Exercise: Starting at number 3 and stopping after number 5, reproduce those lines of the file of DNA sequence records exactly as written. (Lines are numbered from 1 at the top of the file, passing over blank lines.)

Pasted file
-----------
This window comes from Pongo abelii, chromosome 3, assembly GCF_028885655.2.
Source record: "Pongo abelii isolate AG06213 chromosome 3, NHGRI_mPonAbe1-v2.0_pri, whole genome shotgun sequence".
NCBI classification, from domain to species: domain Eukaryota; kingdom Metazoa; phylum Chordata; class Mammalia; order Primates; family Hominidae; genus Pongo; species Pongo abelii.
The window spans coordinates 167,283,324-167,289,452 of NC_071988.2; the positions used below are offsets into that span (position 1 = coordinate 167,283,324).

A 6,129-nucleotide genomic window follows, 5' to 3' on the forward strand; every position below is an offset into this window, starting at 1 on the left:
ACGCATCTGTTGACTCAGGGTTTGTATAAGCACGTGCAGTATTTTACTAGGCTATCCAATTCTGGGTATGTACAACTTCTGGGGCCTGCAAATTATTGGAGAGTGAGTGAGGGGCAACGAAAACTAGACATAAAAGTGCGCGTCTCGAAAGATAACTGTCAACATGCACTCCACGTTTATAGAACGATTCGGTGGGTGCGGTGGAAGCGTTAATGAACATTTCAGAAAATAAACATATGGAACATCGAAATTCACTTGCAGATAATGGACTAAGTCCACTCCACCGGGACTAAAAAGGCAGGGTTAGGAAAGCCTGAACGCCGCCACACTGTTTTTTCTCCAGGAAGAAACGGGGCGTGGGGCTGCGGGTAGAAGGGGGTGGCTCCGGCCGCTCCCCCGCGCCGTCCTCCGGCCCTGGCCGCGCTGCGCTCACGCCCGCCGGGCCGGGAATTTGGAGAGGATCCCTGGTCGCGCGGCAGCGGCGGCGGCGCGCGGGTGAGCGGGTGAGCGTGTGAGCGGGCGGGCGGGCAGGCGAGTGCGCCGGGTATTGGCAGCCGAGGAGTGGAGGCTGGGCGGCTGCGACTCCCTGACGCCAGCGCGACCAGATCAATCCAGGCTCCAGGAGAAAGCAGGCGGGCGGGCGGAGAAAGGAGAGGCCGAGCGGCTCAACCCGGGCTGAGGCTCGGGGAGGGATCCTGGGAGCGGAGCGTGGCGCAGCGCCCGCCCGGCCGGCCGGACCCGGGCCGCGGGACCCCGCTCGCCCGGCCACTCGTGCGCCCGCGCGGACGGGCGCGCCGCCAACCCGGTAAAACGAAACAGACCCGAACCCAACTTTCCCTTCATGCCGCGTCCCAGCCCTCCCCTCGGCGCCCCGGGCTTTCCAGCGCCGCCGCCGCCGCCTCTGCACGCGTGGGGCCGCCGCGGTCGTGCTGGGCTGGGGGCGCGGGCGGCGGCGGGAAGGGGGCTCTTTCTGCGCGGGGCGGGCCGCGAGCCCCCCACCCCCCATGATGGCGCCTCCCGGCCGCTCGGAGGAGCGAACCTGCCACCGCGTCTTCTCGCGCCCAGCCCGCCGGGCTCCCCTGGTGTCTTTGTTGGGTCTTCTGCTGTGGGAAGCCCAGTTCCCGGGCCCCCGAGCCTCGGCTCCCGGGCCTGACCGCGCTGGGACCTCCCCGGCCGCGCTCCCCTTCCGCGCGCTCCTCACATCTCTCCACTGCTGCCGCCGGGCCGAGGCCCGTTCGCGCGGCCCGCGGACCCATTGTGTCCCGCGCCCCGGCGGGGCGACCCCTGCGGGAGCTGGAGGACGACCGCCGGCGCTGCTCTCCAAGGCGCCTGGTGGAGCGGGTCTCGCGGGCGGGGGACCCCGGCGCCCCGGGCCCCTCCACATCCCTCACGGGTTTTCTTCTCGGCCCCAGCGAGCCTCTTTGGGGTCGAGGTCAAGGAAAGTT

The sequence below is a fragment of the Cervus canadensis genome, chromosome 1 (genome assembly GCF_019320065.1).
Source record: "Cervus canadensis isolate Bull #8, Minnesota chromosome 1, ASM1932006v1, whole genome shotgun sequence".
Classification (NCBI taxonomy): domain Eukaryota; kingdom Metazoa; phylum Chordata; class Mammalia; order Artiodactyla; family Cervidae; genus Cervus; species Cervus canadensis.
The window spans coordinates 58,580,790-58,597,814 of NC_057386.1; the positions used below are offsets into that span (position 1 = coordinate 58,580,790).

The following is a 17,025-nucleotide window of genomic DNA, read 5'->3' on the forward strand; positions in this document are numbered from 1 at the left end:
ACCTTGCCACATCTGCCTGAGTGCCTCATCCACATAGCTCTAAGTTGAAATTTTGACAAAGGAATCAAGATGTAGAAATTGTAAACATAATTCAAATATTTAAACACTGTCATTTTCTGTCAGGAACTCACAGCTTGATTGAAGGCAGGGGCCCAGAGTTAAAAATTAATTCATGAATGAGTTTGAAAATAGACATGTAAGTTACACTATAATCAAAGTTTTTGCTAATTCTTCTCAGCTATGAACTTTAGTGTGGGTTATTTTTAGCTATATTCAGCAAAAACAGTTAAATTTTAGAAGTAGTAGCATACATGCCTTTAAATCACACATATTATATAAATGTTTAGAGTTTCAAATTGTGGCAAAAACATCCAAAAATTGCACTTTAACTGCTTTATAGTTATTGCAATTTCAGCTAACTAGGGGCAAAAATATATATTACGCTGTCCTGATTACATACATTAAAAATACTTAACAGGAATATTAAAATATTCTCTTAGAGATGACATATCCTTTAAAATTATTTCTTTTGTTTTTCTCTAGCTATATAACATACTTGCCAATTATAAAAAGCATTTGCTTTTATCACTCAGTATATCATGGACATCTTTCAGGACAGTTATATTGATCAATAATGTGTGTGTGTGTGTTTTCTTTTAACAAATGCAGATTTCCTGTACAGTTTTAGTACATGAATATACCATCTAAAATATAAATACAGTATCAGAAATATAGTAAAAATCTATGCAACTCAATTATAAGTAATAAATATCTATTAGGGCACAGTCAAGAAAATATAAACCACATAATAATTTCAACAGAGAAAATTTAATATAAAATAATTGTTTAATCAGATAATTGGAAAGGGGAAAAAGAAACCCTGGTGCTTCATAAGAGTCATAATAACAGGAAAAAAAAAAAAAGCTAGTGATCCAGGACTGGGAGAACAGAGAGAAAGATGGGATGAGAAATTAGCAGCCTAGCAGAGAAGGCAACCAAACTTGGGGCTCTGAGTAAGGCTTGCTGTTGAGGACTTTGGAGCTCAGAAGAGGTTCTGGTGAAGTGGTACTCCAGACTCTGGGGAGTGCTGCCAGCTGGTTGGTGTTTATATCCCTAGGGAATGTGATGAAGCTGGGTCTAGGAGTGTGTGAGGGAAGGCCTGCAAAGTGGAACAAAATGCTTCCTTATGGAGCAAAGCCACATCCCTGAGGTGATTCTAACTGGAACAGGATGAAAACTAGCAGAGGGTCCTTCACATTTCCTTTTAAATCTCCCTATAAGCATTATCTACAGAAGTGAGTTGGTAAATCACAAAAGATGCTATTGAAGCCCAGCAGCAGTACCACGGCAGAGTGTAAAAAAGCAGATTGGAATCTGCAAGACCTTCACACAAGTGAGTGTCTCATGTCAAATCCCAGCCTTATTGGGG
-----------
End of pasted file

NCBI classification, from domain to species: domain Eukaryota; kingdom Metazoa; phylum Chordata; class Mammalia; order Primates; family Hominidae; genus Pongo; species Pongo abelii.
The window spans coordinates 167,283,324-167,289,452 of NC_071988.2; the positions used below are offsets into that span (position 1 = coordinate 167,283,324).

A 6,129-nucleotide genomic window follows, 5' to 3' on the forward strand; every position below is an offset into this window, starting at 1 on the left: